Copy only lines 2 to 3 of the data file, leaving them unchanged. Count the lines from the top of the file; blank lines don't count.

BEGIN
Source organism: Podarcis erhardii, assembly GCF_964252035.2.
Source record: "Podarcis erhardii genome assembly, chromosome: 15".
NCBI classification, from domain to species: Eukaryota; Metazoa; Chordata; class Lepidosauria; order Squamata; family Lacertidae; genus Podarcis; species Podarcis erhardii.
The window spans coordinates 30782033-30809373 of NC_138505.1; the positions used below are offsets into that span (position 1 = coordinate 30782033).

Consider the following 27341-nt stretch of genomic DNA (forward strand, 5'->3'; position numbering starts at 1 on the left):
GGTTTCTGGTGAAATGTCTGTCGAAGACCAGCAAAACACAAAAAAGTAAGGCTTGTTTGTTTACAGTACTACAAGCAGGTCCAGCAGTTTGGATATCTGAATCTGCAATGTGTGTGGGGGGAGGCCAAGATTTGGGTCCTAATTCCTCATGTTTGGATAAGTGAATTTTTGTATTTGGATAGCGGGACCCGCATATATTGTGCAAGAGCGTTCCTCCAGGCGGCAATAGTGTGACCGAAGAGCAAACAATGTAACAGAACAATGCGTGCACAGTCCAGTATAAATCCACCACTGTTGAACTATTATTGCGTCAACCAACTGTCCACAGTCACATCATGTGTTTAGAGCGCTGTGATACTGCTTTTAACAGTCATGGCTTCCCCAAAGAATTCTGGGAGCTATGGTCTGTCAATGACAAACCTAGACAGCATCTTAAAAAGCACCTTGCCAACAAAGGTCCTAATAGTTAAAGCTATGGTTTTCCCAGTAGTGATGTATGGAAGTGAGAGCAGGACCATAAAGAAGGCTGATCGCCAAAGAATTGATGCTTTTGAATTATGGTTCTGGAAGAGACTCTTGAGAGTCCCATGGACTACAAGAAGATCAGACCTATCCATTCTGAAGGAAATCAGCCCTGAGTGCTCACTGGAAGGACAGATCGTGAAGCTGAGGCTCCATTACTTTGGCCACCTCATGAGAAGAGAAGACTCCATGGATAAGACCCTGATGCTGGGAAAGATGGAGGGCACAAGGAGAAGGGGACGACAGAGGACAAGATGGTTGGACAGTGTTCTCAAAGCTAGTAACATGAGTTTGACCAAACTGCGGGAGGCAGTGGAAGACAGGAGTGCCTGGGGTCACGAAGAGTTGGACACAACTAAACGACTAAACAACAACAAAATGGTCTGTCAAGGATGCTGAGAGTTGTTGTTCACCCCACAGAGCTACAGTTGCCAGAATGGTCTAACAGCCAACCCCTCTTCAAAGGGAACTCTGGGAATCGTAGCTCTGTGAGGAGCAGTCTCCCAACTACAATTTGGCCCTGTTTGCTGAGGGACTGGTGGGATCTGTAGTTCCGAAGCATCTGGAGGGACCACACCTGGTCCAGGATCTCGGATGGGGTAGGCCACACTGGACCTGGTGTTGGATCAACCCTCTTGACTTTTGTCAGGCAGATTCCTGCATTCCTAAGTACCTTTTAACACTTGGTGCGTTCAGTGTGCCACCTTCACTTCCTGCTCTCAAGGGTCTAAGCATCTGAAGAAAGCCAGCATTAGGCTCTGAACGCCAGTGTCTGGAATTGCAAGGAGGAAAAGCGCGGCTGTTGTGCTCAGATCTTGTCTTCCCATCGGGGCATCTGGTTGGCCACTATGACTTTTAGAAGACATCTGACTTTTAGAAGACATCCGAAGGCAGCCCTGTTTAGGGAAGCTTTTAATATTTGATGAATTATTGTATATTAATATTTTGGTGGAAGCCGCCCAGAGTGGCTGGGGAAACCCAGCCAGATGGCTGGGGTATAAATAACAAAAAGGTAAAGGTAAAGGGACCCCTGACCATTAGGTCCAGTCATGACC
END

Source record: "Podarcis erhardii genome assembly, chromosome: 15".
NCBI classification, from domain to species: Eukaryota; Metazoa; Chordata; class Lepidosauria; order Squamata; family Lacertidae; genus Podarcis; species Podarcis erhardii.